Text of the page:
Quite a lot of groups, including the Puea Thai Party seem to have gone cold on the election. As PPT said previously, the election solves nothing in terms of the political crisis. However, we agree with those who have been pushing the line that supporting the election is a political act that directly challenges the anti-democrats “reform first” nonsense.
Indeed, following the rules might be a useful lesson for those who never accept that the rules apply to the privileged.
Now, the Constitutional Court has “backed the rescheduling of the election yesterday, though most of them said it would be a joint responsibility for the caretaker prime minister and the EC chief to discuss the issue.” Bangkok Pundit has a useful post summarizing the ruling.
That gives a bit both ways, but is it following the rules? The report continues:
The court said the two should decide whether the election should be rescheduled and if so, a new royal decree issued on when it should be held. In the ruling, the court also cited the rescheduling of the 2006 election, when a royal decree was issued to defer the election date.
Is this following the rules? We looked at the Bangkok Post’s graphic on this, reproduced here.
Section 108 says:
The King has the prerogative to dissolve the House of Representatives for a new election of members of the House.
The dissolution of the House of Representatives shall be made in the form of a Royal Decree in which the day for a new general election must be fixed for not less than forty-five days but not more than sixty days as from the day the House of Representatives has been dissolved and such election day must be the same throughout the Kingdom.
The dissolution of the House of Representatives may be made only once under the same circumstance.
That seems pretty clear to us. The Constitutional Court is again, it seems, making things up as it goes along. Even the reference to a precedent seems odd, for the 2006 election was rescheduled, but not “under the same circumstance.”
The argument that paragraph 2 doesn’t rule out a changed date is true, but only if one ignores what it actually says. “Must” seems pretty darn clear.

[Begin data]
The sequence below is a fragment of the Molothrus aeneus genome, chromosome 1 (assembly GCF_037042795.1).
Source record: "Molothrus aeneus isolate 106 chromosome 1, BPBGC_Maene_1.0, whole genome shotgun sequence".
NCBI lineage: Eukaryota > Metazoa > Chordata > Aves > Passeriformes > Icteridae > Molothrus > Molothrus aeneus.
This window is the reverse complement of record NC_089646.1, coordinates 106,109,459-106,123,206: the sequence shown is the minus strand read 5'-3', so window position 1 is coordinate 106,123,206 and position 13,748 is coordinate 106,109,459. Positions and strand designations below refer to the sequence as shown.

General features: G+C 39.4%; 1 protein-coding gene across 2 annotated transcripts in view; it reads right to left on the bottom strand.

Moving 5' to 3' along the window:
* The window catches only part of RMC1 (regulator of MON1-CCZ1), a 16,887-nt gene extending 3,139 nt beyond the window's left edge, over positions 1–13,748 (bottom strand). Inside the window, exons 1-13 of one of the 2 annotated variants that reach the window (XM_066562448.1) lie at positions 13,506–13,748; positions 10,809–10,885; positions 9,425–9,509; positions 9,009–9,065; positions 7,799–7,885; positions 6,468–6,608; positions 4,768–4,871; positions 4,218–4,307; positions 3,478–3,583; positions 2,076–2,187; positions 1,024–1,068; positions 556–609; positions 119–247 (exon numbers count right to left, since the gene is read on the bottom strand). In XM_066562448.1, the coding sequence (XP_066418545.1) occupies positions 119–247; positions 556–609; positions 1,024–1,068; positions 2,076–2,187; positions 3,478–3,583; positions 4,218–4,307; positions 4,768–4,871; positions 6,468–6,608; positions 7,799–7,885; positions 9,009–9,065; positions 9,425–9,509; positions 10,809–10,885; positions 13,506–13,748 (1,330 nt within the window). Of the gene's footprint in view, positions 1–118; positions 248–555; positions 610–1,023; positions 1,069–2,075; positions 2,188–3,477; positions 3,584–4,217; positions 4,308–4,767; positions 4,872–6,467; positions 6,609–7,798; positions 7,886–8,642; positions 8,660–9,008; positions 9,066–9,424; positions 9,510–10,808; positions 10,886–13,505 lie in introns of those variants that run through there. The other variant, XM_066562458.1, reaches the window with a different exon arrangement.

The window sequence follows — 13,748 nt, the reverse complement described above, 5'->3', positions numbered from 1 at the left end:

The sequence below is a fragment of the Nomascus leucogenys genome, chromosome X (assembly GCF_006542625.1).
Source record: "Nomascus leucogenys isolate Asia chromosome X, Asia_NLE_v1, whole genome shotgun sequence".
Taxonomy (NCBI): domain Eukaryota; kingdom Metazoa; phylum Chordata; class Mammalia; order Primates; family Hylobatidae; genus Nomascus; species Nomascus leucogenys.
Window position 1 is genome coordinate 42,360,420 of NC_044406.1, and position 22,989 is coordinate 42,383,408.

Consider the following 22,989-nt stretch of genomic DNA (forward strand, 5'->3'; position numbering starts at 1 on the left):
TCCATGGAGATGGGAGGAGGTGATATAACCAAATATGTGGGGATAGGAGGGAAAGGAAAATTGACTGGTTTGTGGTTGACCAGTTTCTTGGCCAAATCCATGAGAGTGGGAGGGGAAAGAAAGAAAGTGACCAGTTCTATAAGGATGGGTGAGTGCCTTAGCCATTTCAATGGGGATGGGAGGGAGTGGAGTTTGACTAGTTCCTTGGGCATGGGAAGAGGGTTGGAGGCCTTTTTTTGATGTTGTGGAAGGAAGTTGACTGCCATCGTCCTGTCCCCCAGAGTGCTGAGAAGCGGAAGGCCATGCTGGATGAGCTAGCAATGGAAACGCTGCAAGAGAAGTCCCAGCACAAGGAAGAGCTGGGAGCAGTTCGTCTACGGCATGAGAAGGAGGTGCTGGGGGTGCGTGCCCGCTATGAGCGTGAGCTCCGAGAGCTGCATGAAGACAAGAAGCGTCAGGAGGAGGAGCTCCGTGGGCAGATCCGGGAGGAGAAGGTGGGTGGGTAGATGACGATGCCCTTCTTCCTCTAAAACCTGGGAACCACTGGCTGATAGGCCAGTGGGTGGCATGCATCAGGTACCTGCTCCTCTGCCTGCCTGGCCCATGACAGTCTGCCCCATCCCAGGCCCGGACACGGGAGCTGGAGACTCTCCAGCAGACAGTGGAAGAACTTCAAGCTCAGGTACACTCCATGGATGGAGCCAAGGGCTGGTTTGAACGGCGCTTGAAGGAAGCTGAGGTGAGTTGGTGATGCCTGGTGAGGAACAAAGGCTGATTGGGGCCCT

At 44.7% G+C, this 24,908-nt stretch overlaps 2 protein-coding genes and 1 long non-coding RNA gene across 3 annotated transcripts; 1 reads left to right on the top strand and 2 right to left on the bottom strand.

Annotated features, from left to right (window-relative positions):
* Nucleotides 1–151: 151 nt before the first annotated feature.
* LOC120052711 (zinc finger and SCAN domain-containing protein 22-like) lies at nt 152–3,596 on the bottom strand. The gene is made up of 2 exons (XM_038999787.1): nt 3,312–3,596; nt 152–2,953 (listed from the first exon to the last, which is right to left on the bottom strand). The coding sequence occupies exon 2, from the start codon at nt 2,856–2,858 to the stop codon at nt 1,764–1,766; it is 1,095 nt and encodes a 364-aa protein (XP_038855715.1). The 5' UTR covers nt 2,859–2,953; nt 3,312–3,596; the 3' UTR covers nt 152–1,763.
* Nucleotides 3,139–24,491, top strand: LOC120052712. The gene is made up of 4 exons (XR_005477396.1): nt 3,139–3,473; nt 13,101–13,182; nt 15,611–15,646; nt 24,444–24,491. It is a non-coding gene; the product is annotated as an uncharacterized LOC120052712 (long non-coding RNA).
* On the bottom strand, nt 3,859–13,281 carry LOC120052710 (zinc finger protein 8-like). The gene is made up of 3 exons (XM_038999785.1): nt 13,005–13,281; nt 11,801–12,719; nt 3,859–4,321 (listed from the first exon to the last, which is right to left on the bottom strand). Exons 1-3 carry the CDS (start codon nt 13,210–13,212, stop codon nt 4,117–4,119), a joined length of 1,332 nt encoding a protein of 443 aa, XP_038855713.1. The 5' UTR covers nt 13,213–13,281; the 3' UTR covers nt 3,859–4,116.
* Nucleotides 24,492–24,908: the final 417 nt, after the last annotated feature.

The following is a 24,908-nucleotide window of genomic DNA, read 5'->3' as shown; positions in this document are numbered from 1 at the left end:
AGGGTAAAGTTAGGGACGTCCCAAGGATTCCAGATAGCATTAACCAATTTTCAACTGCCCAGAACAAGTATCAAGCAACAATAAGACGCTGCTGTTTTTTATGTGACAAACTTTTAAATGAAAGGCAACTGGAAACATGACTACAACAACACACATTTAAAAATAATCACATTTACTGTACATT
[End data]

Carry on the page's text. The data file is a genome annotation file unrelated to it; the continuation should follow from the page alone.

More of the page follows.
At PPT there aren’t any fans of the military junta’s constitution that was rammed through on promises of being able to change it later and with huge royalist and military repression. Yet we were struck by some things in a Bangkok Post op-ed by long-time and elite-connected David Lyman of the law firm Tilleke & Gibbins. Lyman’s father began the connections.
Lyman’s article purports to be even-handed and seeking middle ground, but he essentially accepts the anti-democratic position. Yet it is his comments on the courts and law that caught our collective eye:
As a lawyer dedicated to respect and protect the rule of law, rather than rule by law, I have pondered on the direction of democracy and constitutional law in Thailand. They are in a state of flux. The current constitution may have its flaws, ambiguities and weaknesses, but it is the one we have and, to the extent possible, its provisions should be followed and upheld.
That’s true enough. The problem is that the Constitutional Court itself abuses this basic law. The case above is just one in a series of cases where the court has ignored the constitution it is meant to uphold.
Lyman continues, noting that:
the Constitution Court is under particular scrutiny. It is seen by most as the haven of last resort for good sense, balancing the practices, both good and bad, of the executive branch of government and its parliament against the rule of law and the constitution.
Clearly Mr. Lyman is confusing the court’s “good sense” with what the elite wants. Far from being “free of and above local politics and political pressures,” the court is deeply politicized. He adds that its justices must be able to “judge the legal issues before it according to accepted legal principles and the wording and spirit of the constitution.”
There’s the “out” for the lawyer and the politicized judiciary: it is the spirit of the constitution that matters…. We’ve written on the “spirit” of the 2007 basic law previously.
The 2007 constitution resulted from an illegal action by a military junta that overthrew an elected government and a widely-accepted constitution. It replaced it with a constitution drawn up by the junta’s hand-picked committee that was tutored by the junta and its unelected government. The “spirit” of the constitution, as interpreted by the Constitutional Court, is to give the elite what it wants.
The elite doesn’t want an election until it can change the rules (again). Voting now is a symbolic gesture of rejection. It is a rejection of the anti-democrats and a rejection of double standards.
Update: Bangkok Pundit has a useful follow-up post on reaction to the court’s decision. Note that the Democrat Party and its anti-democracy movement allies are still making demands about the need to change the rules of elections and more prior to an election (presumably they have to be convinced that the rule changes will be sufficient for them to gin a “fixed” election!). The New York Times is cited:
In analyzing Friday’s decision, Pornson Liengboonlertchai, a scholar at Chulalongkorn University in Bangkok who specializes in constitutional law, echoed the views of other experts in saying the court appeared to be making law, rather than interpreting it.
“The power to postpone elections does not exist in any part of the Thai Constitution at all,” Mr. Pornson said on Thai television. “The court itself is trying to establish this power.”
Mr. Lyman, take note.
And Thitinan Pongsudhirak at Chulalongkorn University is right to observe that:
[The ruling] is likely to be seen as part of the build-up to dislodge Yingluck from office, similar to what happened in 2008 but with higher stakes and higher potential for violence and unpredictability…”.